For the full story, see: 

"In Bolivia, llama sacrifice completes Morales’ tin smelter nationalization."  International Herald Tribune  February 16, 2007.

(Note:  ellipsis added.) 

 

Jim Collins on How Boeing Leapfrogged McDonnell Douglas

(p. 202)  Wisely, through the 1940s, Boeing had stayed away from the commercial sphere, an arena in which McDonnell Douglas had vastly superior abilities in the smaller, propeller-driven planes that composed the commercial fleet.  In the early 1950s, however, Boeing saw an opportunity to leapfrog McDonnell Douglas by marrying its experience with large air-(p. 203)craft to its understanding of jet engines.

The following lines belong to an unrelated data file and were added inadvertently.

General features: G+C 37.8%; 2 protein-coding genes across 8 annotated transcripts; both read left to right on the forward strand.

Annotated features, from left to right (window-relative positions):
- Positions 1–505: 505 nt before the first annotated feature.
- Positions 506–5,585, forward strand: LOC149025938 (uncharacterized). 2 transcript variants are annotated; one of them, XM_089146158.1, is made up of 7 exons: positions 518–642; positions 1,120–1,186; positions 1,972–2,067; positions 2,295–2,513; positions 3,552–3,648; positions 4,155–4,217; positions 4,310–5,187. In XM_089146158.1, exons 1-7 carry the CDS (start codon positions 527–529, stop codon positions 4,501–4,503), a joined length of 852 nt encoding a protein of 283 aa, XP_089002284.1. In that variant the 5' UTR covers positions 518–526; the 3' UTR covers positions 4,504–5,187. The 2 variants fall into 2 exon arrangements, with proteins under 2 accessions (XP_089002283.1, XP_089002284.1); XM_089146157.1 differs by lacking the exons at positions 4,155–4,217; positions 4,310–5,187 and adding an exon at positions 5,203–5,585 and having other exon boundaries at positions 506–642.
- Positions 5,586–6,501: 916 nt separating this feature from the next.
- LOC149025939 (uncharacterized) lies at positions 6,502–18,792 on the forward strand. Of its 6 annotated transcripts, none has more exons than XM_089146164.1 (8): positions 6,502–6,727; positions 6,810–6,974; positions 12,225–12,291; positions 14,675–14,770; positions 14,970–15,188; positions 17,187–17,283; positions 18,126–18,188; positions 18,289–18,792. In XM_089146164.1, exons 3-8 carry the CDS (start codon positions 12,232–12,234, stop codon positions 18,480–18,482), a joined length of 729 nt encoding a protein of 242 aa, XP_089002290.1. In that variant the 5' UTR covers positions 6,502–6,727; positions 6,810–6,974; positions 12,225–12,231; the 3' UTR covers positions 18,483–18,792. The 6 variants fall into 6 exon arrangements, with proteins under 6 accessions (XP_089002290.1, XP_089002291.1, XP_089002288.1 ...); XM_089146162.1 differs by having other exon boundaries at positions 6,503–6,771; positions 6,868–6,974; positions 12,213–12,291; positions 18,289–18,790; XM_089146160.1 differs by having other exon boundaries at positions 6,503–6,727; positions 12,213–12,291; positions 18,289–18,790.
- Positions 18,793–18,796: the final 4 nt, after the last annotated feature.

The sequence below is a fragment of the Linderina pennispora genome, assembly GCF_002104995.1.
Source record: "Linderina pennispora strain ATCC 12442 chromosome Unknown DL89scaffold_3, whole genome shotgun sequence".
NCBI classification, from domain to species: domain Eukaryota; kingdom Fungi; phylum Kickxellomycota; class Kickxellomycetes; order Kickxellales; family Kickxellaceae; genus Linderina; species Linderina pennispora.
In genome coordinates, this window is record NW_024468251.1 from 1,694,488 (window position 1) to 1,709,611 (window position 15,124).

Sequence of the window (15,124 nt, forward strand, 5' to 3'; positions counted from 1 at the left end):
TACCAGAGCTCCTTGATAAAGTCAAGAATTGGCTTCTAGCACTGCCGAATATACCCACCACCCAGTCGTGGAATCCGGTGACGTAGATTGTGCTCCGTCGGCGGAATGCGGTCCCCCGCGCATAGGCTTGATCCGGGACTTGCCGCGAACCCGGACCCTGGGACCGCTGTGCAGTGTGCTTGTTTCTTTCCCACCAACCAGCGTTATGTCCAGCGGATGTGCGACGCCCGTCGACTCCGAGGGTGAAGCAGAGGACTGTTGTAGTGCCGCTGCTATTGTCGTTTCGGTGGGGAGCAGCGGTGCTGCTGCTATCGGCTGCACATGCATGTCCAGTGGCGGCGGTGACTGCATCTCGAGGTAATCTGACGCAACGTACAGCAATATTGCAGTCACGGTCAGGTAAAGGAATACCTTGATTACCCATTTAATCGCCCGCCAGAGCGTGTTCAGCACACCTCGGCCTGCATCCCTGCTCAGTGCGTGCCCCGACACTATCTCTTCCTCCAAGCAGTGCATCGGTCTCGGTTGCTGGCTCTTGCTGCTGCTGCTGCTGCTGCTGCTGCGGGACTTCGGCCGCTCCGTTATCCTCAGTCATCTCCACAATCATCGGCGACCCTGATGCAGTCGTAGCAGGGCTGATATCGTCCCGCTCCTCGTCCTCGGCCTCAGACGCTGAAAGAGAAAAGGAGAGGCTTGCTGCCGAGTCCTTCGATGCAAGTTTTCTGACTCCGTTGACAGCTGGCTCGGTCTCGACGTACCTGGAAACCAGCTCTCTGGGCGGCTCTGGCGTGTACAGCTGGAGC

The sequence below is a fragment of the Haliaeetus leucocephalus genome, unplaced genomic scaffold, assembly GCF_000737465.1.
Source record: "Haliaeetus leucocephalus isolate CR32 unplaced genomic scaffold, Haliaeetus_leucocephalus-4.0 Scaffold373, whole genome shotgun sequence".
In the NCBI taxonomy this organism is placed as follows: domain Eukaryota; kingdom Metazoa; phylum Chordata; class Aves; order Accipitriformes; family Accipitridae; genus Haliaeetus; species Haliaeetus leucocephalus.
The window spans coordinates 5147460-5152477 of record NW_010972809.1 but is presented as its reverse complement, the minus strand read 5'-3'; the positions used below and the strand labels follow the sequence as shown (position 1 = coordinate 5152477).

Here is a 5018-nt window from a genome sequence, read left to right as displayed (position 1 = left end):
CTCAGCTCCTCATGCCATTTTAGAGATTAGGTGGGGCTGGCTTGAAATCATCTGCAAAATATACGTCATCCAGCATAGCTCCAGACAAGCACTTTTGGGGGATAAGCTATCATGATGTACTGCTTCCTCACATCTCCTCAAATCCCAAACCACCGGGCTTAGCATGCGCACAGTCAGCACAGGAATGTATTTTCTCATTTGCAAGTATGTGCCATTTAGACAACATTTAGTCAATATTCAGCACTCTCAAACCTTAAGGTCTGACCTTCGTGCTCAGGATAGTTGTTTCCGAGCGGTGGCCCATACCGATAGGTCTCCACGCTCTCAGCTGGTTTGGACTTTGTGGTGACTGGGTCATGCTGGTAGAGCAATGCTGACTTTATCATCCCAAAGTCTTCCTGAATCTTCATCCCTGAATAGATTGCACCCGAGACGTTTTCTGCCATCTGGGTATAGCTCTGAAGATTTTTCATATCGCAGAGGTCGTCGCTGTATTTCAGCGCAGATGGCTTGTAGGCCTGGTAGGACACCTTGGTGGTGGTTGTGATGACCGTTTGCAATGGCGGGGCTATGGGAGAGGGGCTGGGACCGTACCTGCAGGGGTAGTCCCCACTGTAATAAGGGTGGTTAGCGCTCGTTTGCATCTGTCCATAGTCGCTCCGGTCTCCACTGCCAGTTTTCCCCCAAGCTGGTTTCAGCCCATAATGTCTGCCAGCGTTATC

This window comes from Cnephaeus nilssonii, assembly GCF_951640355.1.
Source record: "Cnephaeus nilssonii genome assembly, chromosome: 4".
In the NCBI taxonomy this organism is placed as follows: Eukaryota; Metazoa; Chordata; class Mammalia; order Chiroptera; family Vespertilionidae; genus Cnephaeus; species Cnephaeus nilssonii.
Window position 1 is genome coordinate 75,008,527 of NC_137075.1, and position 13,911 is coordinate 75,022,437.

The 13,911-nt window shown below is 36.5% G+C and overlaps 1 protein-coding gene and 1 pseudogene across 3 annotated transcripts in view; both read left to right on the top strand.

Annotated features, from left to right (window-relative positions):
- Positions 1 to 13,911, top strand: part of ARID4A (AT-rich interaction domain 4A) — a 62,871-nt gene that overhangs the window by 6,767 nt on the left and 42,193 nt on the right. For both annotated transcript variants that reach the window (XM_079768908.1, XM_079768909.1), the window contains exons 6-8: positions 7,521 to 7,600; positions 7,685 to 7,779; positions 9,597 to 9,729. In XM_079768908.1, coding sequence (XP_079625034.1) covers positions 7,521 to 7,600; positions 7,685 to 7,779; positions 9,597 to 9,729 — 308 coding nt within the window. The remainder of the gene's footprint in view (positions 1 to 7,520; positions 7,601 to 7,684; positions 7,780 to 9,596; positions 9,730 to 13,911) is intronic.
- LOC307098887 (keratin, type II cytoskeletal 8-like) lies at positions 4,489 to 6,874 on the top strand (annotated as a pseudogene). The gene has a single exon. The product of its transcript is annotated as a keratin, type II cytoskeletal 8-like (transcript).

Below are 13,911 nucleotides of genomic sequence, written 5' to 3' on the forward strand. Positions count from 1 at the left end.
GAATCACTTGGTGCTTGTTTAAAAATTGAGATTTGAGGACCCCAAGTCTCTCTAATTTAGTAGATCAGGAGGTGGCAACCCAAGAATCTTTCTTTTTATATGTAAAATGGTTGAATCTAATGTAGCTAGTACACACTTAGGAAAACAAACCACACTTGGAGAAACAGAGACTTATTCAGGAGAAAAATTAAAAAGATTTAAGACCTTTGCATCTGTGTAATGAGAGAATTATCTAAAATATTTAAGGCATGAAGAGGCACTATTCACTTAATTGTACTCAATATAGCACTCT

Source:

Collins, Jim. Good to Great: Why Some Companies Make the Leap. And Others Don’t. New York: HarperCollins Publishers, Inc., 2001.

 

Preventing Creative Destruction Slows Economic Growth

 

GrowthRatesUS-Eur-JapanGraphic.jpg   Source of graphic:  online version of the NYT article cited below. 

 

It would be interesting to explore why the gap in growth rates was smaller last year than previously.  Was it a statistical fluke?  Or did the U.S. labor market become somewhat less flexible?  Or maybe the job market in Europe and Japan became somewhat more flexible? 

 

FOR more than a decade, many American economists have pointed to Europe and Japan as prima facie evidence that layoffs in the United States are a good thing. The economies in those countries were not nearly as robust as this country’s. And the reason? Too much job security in Europe and Japan, the economists said.